WHERE IS MY DAUGHTER? Deen's father, Lloyd, says he's living every parent's worst nightmare.
JASMINE Deen would have celebrated another birthday on November 28, 2020. The party went on without her. Her father, Lloyd, her siblings and other relatives gathered at the family home to mark the occasion, holding on to the hope that she was alive out there somewhere.
As the public is now well aware, Jasmine, a visually impaired 23-year-old UWI Mona student, vanished without a trace. According to reports, she was last seen alive on February 26 at the university’s Irvine Hall gate waiting on transportation.
Last April, two men were arrested in connection with her disappearance after being found in possession of her ID, bank cards and other personal items. The men were subsequently charged with illegal possession of identity information, simple larceny and unauthorized access to computer data.
By December, as the investigation wore on, the police said more evidence would be needed for additional charges – such as murder – to be laid against the men. Now, a full year since his daughter’s disappearance, Lloyd Deen remains determined to find out what happened to the promising young woman who was like his “best friend.”
In the absence of hard evidence that his daughter is dead, he is holding on to the glimmer of hope that they will be reunited; that one day she will return home. “As long as mi live and mi nuh see her, mi ah guh look fi her every day, and mi will keep anything [mi have] fi her same way,” he told the Observer. It’s been the most stressful year of his life, he admits. “One year after, [it’s] like mi shoulda find her already… Mi cyaan rest… It just ah stress me out more and more. The longer it takes, it gets worse for me. But mi cyaah stop… Even if ah 100 years later, mi nah give up.”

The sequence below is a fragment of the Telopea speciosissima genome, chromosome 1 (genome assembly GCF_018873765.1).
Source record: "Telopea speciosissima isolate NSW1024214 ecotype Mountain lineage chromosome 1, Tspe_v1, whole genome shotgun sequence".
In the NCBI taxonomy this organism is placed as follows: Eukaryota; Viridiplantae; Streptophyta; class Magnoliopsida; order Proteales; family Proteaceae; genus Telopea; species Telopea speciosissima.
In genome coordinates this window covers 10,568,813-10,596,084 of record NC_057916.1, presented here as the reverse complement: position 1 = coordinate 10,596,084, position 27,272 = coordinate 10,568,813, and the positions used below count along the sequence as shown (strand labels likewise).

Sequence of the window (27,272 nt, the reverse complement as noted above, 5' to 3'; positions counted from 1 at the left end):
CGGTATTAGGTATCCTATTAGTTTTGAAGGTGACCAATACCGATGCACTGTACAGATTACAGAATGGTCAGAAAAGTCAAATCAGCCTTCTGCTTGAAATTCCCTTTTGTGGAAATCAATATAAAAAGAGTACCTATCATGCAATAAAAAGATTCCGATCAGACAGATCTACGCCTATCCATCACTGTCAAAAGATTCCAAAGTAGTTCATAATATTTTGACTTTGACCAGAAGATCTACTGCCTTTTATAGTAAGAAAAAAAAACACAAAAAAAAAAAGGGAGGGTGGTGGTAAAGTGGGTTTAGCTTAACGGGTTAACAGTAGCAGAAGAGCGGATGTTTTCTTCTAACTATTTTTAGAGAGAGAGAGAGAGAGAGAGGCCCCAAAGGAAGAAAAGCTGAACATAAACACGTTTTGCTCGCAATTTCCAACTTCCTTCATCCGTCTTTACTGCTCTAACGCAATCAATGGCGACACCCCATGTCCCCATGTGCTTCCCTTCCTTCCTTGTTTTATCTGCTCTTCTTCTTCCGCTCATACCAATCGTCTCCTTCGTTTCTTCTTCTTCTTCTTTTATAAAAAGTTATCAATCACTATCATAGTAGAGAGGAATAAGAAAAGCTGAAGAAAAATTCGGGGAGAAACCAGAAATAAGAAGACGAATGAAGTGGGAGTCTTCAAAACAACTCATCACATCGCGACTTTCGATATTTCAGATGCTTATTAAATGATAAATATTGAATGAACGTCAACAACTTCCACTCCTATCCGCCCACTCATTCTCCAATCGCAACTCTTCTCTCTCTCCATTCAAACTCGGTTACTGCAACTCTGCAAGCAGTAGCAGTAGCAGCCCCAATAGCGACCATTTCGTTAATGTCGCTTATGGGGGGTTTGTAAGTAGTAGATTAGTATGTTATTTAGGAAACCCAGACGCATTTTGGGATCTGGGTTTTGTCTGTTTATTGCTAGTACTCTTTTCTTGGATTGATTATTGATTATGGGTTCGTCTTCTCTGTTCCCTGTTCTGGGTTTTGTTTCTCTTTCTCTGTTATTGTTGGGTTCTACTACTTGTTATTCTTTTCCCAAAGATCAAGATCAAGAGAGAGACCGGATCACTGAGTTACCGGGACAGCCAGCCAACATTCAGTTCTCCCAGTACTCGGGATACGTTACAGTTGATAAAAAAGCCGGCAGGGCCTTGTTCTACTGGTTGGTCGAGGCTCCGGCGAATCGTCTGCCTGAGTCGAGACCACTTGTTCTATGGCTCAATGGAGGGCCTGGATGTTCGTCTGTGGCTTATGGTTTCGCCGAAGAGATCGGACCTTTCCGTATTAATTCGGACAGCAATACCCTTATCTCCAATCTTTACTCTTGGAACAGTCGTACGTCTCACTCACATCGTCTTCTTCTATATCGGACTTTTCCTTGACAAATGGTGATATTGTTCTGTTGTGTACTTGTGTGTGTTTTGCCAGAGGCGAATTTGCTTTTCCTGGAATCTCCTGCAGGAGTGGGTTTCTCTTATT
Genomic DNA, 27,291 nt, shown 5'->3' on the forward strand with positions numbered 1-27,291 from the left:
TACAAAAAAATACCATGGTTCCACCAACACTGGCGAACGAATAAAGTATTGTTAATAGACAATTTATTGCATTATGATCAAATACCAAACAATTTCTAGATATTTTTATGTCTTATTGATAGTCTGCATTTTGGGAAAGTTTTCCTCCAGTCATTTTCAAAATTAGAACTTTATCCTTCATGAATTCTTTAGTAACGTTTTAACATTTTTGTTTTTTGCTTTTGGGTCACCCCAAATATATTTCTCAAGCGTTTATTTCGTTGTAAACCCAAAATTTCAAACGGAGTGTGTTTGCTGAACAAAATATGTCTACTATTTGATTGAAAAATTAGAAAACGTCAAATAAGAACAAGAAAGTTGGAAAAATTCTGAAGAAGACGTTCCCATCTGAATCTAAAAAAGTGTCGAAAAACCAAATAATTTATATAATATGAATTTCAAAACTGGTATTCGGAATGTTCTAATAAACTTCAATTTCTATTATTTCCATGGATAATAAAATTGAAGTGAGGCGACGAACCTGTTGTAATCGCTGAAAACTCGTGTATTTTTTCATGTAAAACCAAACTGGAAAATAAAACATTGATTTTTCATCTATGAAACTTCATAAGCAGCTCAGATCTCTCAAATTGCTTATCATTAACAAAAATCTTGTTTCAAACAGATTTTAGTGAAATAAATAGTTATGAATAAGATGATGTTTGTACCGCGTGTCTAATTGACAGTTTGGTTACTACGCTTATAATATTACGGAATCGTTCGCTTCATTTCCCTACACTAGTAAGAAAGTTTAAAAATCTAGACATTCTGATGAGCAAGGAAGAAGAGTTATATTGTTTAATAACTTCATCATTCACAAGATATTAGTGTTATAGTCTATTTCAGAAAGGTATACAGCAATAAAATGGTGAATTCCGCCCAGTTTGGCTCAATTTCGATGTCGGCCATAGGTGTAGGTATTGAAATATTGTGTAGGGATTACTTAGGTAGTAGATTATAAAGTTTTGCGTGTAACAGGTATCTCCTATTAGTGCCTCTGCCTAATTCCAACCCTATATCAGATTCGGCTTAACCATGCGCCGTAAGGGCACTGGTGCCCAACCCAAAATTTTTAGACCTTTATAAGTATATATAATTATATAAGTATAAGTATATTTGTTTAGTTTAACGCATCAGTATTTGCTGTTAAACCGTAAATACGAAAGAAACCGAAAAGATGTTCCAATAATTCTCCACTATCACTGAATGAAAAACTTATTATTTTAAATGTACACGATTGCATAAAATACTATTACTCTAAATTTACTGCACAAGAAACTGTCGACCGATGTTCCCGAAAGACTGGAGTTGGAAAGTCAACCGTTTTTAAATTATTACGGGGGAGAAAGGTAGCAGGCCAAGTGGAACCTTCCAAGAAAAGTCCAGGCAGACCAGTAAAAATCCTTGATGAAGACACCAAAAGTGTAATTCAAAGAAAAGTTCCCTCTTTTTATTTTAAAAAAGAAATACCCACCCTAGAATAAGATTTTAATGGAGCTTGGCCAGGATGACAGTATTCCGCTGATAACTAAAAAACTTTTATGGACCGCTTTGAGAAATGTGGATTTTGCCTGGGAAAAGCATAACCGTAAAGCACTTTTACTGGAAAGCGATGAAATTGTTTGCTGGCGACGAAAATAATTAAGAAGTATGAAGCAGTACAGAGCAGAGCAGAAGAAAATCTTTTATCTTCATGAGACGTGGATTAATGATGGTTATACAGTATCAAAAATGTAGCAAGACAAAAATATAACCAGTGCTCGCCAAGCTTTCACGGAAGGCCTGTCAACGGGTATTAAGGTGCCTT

Since last year, more than 50 search operations have been carried out islandwide. Last weekend saw the premiere of the documentary Missing Without a Trace. In the television feature, senior policewoman SSP Stephanie Lindsay reiterated that at this stage of the investigation only a presumption of homicide is possible. Without the irrefutable evidence, no murder charges can be laid.